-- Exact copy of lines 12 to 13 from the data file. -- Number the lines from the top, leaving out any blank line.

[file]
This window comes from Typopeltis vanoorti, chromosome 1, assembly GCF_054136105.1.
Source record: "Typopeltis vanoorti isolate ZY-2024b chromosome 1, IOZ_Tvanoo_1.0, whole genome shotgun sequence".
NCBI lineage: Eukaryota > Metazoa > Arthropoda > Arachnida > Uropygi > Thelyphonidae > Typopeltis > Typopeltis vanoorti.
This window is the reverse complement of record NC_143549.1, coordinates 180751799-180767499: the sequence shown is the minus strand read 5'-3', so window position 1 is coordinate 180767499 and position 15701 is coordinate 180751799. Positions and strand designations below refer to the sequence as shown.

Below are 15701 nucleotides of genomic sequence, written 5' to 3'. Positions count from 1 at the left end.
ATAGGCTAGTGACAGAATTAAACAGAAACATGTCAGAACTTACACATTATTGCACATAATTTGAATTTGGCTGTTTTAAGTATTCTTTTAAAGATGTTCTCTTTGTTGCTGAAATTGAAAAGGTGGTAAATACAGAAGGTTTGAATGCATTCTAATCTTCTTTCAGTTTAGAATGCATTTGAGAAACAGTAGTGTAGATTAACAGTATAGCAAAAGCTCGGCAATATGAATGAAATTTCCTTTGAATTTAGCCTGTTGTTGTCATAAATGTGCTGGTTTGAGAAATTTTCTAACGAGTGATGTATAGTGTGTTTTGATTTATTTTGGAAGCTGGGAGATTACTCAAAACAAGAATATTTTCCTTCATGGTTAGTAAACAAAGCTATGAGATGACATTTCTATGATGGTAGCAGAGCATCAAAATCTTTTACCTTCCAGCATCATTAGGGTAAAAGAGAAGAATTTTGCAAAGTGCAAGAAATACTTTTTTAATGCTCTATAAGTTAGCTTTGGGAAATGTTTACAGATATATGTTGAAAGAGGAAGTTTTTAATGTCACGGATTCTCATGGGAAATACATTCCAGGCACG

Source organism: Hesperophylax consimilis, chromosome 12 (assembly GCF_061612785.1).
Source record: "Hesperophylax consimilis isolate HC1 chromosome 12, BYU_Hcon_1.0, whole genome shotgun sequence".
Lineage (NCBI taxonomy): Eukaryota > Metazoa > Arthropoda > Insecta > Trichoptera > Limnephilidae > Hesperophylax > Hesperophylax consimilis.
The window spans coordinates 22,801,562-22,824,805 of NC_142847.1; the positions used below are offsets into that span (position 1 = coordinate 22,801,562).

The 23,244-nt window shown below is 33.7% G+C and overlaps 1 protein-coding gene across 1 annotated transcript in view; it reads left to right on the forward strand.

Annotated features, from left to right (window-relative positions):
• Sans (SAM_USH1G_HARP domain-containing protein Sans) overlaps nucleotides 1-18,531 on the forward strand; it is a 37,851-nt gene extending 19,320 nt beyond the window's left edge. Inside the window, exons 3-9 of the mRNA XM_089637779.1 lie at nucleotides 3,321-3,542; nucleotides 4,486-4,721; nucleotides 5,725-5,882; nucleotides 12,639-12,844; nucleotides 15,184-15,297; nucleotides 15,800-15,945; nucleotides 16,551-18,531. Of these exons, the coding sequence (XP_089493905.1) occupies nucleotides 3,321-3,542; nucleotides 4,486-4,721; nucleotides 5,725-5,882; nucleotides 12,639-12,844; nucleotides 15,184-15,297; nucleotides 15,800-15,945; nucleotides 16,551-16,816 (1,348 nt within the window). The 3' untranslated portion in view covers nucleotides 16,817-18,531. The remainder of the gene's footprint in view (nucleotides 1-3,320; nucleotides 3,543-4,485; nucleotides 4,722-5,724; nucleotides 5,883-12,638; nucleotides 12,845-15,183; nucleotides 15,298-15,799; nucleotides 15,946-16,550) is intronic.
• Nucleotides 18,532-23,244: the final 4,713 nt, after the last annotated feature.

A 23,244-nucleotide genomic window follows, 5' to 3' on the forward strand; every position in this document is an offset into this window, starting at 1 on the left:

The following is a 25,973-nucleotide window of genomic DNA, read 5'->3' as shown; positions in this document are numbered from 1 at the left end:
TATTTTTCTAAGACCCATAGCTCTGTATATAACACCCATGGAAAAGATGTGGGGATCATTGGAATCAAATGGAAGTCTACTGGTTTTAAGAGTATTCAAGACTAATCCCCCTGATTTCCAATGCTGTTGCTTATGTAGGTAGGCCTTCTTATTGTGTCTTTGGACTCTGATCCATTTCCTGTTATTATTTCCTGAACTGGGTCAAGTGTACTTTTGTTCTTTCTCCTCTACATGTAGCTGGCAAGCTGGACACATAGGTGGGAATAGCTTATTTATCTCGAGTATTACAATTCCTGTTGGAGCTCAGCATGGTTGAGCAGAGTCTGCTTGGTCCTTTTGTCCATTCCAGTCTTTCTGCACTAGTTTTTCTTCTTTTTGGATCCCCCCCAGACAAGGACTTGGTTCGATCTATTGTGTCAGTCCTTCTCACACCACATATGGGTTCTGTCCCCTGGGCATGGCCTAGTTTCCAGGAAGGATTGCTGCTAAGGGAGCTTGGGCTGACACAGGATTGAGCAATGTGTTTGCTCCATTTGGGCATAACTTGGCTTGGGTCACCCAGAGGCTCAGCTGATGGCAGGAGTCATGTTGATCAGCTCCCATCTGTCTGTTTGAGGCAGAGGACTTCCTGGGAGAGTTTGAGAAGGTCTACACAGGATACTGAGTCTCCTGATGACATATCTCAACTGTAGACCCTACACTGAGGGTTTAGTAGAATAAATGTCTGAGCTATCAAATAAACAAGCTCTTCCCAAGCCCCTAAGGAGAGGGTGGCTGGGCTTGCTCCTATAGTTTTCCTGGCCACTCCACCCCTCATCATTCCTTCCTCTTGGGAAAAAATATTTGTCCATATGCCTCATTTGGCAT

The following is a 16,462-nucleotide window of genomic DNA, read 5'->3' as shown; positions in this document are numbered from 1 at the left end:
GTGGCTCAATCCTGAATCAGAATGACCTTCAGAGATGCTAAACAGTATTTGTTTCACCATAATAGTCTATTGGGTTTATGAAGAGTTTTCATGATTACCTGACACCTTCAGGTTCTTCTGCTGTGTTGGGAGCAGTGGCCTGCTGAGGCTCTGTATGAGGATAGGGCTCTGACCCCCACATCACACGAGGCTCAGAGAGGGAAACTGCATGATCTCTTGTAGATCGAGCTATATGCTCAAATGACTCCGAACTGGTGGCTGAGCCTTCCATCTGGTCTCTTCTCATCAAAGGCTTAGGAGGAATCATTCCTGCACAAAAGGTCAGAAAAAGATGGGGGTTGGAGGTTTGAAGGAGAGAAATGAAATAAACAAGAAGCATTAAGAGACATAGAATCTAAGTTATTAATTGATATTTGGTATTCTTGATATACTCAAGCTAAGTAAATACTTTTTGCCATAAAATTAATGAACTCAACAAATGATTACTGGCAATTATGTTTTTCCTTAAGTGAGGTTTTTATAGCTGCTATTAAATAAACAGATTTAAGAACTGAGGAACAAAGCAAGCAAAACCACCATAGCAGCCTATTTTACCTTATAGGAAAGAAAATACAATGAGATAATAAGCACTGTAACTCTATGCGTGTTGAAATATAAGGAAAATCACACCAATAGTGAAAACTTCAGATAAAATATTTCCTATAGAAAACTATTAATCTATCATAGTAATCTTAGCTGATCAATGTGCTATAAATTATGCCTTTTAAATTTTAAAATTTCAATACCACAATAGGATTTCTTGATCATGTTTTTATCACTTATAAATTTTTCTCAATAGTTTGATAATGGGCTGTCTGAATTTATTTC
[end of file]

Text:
Annotated features, from left to right (window-relative positions):
• Sans (SAM_USH1G_HARP domain-containing protein Sans) overlaps nucleotides 1-18,531 on the forward strand; it is a 37,851-nt gene extending 19,320 nt beyond the window's left edge. Inside the window, exons 3-9 of the mRNA XM_089637779.1 lie at nucleotides 3,321-3,542; nucleotides 4,486-4,721; nucleotides 5,725-5,882; nucleotides 12,639-12,844; nucleotides 15,184-15,297; nucleotides 15,800-15,945; nucleotides 16,551-18,531. Of these exons, the coding sequence (XP_089493905.1) occupies nucleotides 3,321-3,542; nucleotides 4,486-4,721; nucleotides 5,725-5,882; nucleotides 12,639-12,844; nucleotides 15,184-15,297; nucleotides 15,800-15,945; nucleotides 16,551-16,816 (1,348 nt within the window). The 3' untranslated portion in view covers nucleotides 16,817-18,531. The remainder of the gene's footprint in view (nucleotides 1-3,320; nucleotides 3,543-4,485; nucleotides 4,722-5,724; nucleotides 5,883-12,638; nucleotides 12,845-15,183; nucleotides 15,298-15,799; nucleotides 15,946-16,550) is intronic.